I wouldn’t answer the question “Should you let a kid play football?” for anyone else. I’m not sure that I’ve answered it for myself. But because of what we know about CTE, it is a question that deserves serious consideration and should not be answered in haste.

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Would you (or will you) let your child play football?

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About Josh Tinley

Josh Tinley writes the Away From The Action column at Midwest Sports Fans, covering all aspects of sport aside from what actually happens on the field, court, or track. Josh grew up in Indianapolis and graduated from the University of Evansville and Vanderbilt Divinity School. He is the author of Kneeling in the End Zone: Spiritual Lessons From the World of Sports and the managing editor of LinC, a weekly curriculum for teens that explores the intersection of faith and culture. Josh lives outside Nashville with his wife, Ashlee, and children, Meyer (7), Resha Kate (5), and Malachi (3). He will not allow himself to die before the Evansville Purple Aces make another trip to the NCAA Tournament. Follow him on Twitter @joshtinley or send him an e-mail.

Comments

  1. Your kid probably is not good enough to play at the level where concussions will take their toll nor play long enough for them to mount up. And the character and sense of unity, the ability to work that is learned, the overcoming of fear and pain inherent in football, and not being afraid of other men, not being a nerd, being accepted socially by the dominant boys in school, to me, all make playing football worthwhile for most boys.

    The acid test was my wife. I had said when my son was a couple of years old in passing that he should play football and being the good feminist she was, she lit into me about forcing a boy into gender roles and macho sports. He came one day at 8 years old and said “I want to play football” with no prompting from me. She had to let him because that is the suburban mother ethic. And when she saw the effect in had on him, she was hooked. He had been leaning towards the skater kids and after playing football she said “He became a kid”, I guess meaning normal.

    The next year she said “You’re gonna play football this year right?”. He said “I don’t think so” and the feminist mother who opposed forced gender roles and macho sports said …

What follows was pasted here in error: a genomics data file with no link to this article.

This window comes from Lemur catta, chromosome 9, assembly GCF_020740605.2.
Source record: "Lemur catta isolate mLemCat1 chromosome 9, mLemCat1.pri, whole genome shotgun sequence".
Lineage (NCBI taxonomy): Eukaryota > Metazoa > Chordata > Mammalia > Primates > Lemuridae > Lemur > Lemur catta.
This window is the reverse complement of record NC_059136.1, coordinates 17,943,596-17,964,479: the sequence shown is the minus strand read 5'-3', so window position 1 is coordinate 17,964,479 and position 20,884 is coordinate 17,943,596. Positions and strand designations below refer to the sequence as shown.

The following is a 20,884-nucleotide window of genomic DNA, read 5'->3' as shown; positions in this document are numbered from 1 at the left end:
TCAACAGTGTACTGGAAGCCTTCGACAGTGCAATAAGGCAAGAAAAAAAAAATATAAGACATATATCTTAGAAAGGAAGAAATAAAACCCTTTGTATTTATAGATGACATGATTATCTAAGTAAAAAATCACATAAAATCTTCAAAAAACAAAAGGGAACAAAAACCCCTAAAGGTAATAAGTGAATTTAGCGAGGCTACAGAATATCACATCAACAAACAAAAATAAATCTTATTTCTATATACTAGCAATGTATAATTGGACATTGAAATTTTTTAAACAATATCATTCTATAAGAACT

“Oh I think so.”

    So needless to say, he played. The biggest boosters of youth football and its most vocal supporters are mothers.

    So I doubt that most of those boys would ever play varsity football in high school as starters. They might play, they might suit up, go to practice, play on junior varsity or as backups on the varsity and that is the level where injuries can occur, and most who play never sustain anything more than bumps and bruises, or the occasional cut.

    But the lessons learned are huge and life long. The esteem gained never leaves a boy. And that physical training at that time in the development of boys provides a basis that stays with him for life and keeps him from every being an obese youth and the associated social problems associated with it. It teaches social cooperation between men that is conducive to success at work. I always say “As you build it, it is built”. Football is intense and it changes something in a boys muscle development and bone development. It gives an agility and a grace that stays with you for life. You can always tell a basketball player that also played football. They are less gawky and move better. And the best thing about football is that young boys are busy doing something constructive from the end of school until parents get home. The key to raising boys is mostly keeping them out of trouble until they mature. Football goes a long way to helping with that. It also provides that one day a week when that boy is the focus of his family. Even if the parents are divorced, it still can be a unifying moment when warring parties put the battle aside for the game time. And makes that boy feel special within his family group.

    I would say the risk of injury is very small price at a small probability compared to the benefit to the boy and to his parents.